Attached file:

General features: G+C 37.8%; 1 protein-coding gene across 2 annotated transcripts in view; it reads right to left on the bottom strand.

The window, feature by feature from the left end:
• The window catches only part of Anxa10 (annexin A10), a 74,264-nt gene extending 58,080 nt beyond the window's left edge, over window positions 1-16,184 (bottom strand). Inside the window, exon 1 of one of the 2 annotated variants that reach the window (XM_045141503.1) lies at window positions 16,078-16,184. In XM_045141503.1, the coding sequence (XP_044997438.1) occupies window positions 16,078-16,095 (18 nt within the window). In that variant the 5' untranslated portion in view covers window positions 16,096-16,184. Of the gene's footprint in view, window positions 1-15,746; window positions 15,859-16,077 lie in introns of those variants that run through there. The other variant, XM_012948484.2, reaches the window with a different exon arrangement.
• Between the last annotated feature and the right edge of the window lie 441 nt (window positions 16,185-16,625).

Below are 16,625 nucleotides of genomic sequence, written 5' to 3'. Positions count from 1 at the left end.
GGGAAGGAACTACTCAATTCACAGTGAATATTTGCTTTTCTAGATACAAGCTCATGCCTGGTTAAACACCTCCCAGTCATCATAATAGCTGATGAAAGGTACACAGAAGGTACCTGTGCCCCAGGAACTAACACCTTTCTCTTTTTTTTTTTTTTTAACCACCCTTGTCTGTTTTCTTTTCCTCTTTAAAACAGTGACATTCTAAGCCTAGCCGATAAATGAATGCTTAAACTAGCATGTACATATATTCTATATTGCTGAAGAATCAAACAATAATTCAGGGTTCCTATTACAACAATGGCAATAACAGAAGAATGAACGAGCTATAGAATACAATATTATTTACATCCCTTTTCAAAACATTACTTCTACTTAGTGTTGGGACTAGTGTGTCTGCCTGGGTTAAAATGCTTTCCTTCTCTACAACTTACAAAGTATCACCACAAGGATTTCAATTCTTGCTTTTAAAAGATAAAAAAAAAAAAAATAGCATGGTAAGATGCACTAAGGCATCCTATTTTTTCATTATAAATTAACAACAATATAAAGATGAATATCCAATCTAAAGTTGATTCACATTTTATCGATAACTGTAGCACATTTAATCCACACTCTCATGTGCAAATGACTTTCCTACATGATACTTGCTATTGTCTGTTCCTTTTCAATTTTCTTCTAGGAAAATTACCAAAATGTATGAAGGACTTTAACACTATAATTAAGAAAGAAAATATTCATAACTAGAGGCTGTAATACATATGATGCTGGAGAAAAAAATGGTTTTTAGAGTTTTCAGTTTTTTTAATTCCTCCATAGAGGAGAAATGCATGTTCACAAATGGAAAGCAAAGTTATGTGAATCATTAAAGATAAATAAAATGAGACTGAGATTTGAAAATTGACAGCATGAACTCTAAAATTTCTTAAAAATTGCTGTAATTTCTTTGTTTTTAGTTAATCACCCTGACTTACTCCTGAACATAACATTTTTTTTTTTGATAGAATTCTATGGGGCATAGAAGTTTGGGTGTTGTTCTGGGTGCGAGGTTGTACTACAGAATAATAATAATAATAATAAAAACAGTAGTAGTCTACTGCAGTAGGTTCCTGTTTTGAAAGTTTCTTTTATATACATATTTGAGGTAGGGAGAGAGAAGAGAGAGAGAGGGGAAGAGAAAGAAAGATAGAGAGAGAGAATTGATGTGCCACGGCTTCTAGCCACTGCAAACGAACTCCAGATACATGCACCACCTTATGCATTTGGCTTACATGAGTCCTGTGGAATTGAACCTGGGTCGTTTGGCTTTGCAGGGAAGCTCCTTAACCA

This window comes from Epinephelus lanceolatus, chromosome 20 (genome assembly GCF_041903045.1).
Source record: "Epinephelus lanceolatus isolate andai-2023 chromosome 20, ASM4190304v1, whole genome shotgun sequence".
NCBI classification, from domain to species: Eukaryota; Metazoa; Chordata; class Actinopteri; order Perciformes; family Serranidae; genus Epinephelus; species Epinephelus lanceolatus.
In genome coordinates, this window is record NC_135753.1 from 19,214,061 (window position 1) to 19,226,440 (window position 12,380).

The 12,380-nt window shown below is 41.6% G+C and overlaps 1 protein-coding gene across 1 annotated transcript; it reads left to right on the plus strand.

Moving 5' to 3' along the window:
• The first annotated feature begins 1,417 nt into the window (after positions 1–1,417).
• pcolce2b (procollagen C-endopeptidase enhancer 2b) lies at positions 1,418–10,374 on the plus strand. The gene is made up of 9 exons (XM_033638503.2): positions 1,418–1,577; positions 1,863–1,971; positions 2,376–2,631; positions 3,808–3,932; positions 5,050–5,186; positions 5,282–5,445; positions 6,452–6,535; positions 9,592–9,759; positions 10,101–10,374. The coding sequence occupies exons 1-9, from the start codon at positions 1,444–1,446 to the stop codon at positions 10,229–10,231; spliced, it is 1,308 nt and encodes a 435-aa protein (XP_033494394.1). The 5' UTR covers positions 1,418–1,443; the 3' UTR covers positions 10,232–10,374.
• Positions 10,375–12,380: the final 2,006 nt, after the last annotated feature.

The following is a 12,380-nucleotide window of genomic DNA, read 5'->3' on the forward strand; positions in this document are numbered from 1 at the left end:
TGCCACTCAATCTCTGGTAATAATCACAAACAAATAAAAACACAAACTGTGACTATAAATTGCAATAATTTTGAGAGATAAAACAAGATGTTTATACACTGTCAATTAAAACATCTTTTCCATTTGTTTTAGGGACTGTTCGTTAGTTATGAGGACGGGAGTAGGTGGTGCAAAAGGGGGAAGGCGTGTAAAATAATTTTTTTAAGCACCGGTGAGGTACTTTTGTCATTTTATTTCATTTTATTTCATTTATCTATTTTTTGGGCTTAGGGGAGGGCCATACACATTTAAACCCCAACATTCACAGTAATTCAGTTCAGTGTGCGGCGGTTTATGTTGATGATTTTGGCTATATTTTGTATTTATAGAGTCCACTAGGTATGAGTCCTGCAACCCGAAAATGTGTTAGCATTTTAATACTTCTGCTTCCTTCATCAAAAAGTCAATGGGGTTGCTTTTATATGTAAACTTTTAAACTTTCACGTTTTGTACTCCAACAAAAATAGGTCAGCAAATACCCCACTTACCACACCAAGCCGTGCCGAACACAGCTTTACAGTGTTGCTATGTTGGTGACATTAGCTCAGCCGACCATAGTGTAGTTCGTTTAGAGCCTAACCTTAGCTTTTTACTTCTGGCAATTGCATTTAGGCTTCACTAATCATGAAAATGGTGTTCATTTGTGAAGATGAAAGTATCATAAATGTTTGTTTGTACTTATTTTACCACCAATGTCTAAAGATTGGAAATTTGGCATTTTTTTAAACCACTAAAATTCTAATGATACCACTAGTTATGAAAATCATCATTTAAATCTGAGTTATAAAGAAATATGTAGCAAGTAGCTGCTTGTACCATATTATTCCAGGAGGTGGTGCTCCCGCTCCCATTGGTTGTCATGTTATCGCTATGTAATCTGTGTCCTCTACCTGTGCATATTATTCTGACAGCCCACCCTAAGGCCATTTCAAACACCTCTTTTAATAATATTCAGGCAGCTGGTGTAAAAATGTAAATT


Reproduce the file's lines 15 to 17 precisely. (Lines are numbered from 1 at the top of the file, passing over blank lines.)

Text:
• Positions 10,375–12,380: the final 2,006 nt, after the last annotated feature.

The following is a 12,380-nucleotide window of genomic DNA, read 5'->3' on the forward strand; positions in this document are numbered from 1 at the left end:
TGCCACTCAATCTCTGGTAATAATCACAAACAAATAAAAACACAAACTGTGACTATAAATTGCAATAATTTTGAGAGATAAAACAAGATGTTTATACACTGTCAATTAAAACATCTTTTCCATTTGTTTTAGGGACTGTTCGTTAGTTATGAGGACGGGAGTAGGTGGTGCAAAAGGGGGAAGGCGTGTAAAATAATTTTTTTAAGCACCGGTGAGGTACTTTTGTCATTTTATTTCATTTTATTTCATTTATCTATTTTTTGGGCTTAGGGGAGGGCCATACACATTTAAACCCCAACATTCACAGTAATTCAGTTCAGTGTGCGGCGGTTTATGTTGATGATTTTGGCTATATTTTGTATTTATAGAGTCCACTAGGTATGAGTCCTGCAACCCGAAAATGTGTTAGCATTTTAATACTTCTGCTTCCTTCATCAAAAAGTCAATGGGGTTGCTTTTATATGTAAACTTTTAAACTTTCACGTTTTGTACTCCAACAAAAATAGGTCAGCAAATACCCCACTTACCACACCAAGCCGTGCCGAACACAGCTTTACAGTGTTGCTATGTTGGTGACATTAGCTCAGCCGACCATAGTGTAGTTCGTTTAGAGCCTAACCTTAGCTTTTTACTTCTGGCAATTGCATTTAGGCTTCACTAATCATGAAAATGGTGTTCATTTGTGAAGATGAAAGTATCATAAATGTTTGTTTGTACTTATTTTACCACCAATGTCTAAAGATTGGAAATTTGGCATTTTTTTAAACCACTAAAATTCTAATGATACCACTAGTTATGAAAATCATCATTTAAATCTGAGTTATAAAGAAATATGTAGCAAGTAGCTGCTTGTACCATATTATTCCAGGAGGTGGTGCTCCCGCTCCCATTGGTTGTCATGTTATCGCTATGTAATCTGTGTCCTCTACCTGTGCATATTATTCTGACAGCCCACCCTAAGGCCATTTCAAACACCTCTTTTAATAATATTCAGGCAGCTGGTGTAAAAATGTAAATT